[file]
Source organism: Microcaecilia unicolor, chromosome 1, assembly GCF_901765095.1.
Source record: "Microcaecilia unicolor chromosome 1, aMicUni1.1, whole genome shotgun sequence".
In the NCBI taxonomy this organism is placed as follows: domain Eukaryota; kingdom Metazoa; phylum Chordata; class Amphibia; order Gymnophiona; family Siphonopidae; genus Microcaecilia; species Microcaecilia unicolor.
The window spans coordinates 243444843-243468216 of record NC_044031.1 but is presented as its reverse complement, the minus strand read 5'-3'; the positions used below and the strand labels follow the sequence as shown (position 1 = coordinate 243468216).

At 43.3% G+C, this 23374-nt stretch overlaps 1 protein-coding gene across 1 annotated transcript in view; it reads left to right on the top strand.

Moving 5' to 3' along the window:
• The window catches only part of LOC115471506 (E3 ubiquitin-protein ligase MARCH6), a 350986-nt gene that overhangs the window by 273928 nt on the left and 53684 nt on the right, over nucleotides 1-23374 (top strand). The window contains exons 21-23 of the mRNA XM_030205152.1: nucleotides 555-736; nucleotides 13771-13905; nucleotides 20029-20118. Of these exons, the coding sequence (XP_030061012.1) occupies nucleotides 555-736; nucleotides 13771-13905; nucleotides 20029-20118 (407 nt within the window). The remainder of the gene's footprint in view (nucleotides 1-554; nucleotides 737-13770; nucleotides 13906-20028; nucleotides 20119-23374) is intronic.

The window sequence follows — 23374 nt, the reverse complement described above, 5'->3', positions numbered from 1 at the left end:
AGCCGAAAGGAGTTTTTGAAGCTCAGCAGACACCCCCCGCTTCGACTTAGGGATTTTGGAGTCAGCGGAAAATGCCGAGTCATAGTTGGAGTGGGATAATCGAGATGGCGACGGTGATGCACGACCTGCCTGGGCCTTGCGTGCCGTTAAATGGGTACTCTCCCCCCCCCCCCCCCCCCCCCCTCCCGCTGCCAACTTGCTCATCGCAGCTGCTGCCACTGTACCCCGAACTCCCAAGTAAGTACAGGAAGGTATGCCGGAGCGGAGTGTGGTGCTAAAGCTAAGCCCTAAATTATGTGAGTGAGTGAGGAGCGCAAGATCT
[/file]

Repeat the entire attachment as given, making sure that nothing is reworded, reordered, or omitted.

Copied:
Source organism: Microcaecilia unicolor, chromosome 1, assembly GCF_901765095.1.
Source record: "Microcaecilia unicolor chromosome 1, aMicUni1.1, whole genome shotgun sequence".
In the NCBI taxonomy this organism is placed as follows: domain Eukaryota; kingdom Metazoa; phylum Chordata; class Amphibia; order Gymnophiona; family Siphonopidae; genus Microcaecilia; species Microcaecilia unicolor.
The window spans coordinates 243444843-243468216 of record NC_044031.1 but is presented as its reverse complement, the minus strand read 5'-3'; the positions used below and the strand labels follow the sequence as shown (position 1 = coordinate 243468216).

At 43.3% G+C, this 23374-nt stretch overlaps 1 protein-coding gene across 1 annotated transcript in view; it reads left to right on the top strand.

Moving 5' to 3' along the window:
• The window catches only part of LOC115471506 (E3 ubiquitin-protein ligase MARCH6), a 350986-nt gene that overhangs the window by 273928 nt on the left and 53684 nt on the right, over nucleotides 1-23374 (top strand). The window contains exons 21-23 of the mRNA XM_030205152.1: nucleotides 555-736; nucleotides 13771-13905; nucleotides 20029-20118. Of these exons, the coding sequence (XP_030061012.1) occupies nucleotides 555-736; nucleotides 13771-13905; nucleotides 20029-20118 (407 nt within the window). The remainder of the gene's footprint in view (nucleotides 1-554; nucleotides 737-13770; nucleotides 13906-20028; nucleotides 20119-23374) is intronic.

The window sequence follows — 23374 nt, the reverse complement described above, 5'->3', positions numbered from 1 at the left end:
AGCCGAAAGGAGTTTTTGAAGCTCAGCAGACACCCCCCGCTTCGACTTAGGGATTTTGGAGTCAGCGGAAAATGCCGAGTCATAGTTGGAGTGGGATAATCGAGATGGCGACGGTGATGCACGACCTGCCTGGGCCTTGCGTGCCGTTAAATGGGTACTCTCCCCCCCCCCCCCCCCCCCCCCTCCCGCTGCCAACTTGCTCATCGCAGCTGCTGCCACTGTACCCCGAACTCCCAAGTAAGTACAGGAAGGTATGCCGGAGCGGAGTGTGGTGCTAAAGCTAAGCCCTAAATTATGTGAGTGAGTGAGGAGCGCAAGATCT